• Friday, December 01, 2023
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She Must Be Obeyed: Big money, big story but an average performance

She must be obeyed

Funke Akindele’s latest Prime Video project had arguably the biggest publicity budget of any Nollywood film. She Must Be Obeyed, a five-episode musical comedy-drama, is on the largest billboards on the major streets in Lagos. The ads pop up on several social media platforms.

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Despite all the money and the who-is-who of the Nollywood cast that ‘She Must Be Obeyed’ parade, the output didn’t live up to expectations. There is a good plot but the delivery won’t leave you with a “Wow” effect, and neither does the drama leave you at the edge of your seat. The many attempts at humour often fall flat. The exchanges in the kitchen between SHE’s housegirl Ruka and the cook Etim are supposed to crack you up, but instead leaves you with a “flip this scene” feeling.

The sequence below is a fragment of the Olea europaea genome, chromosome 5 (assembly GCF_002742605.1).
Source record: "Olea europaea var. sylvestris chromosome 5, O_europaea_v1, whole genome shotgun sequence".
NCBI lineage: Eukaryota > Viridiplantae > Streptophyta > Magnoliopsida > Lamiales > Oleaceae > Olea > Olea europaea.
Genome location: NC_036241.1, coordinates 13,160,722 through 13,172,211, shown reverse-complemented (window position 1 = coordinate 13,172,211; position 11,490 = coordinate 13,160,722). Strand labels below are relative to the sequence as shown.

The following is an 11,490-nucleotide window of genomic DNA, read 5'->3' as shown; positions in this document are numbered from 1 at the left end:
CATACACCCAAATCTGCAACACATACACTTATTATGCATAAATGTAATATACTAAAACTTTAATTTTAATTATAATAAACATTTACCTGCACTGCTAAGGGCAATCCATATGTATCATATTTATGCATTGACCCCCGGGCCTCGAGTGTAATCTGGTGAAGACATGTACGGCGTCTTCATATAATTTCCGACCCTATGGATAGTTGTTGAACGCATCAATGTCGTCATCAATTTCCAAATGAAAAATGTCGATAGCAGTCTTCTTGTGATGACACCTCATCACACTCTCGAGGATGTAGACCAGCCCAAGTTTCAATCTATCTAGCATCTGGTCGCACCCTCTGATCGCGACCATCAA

She Must Be Obeyed is centered around a music superstar named Siyanbola Adewale known by her stage name She, who suffers from a rare disease known as alopecia areata. The disease happens when the immune system attacks hair follicles and causes hair loss. In SHE’s case, it doesn’t help that as a young girl, her mother constantly made her the butt of every joke in the house. This significantly impacts her self-esteem to the point that SHE feels threatened by everyone around her and her relationship with others suffers.

In her obsessive quest to get to the top of the entertainment industry, SHE is willing to step on every toe, undermine the efforts of her staff, manipulate everyone into doing her bidding, and spread fake stories about those she considers competitors.

Funke Akindele in She must be obeyed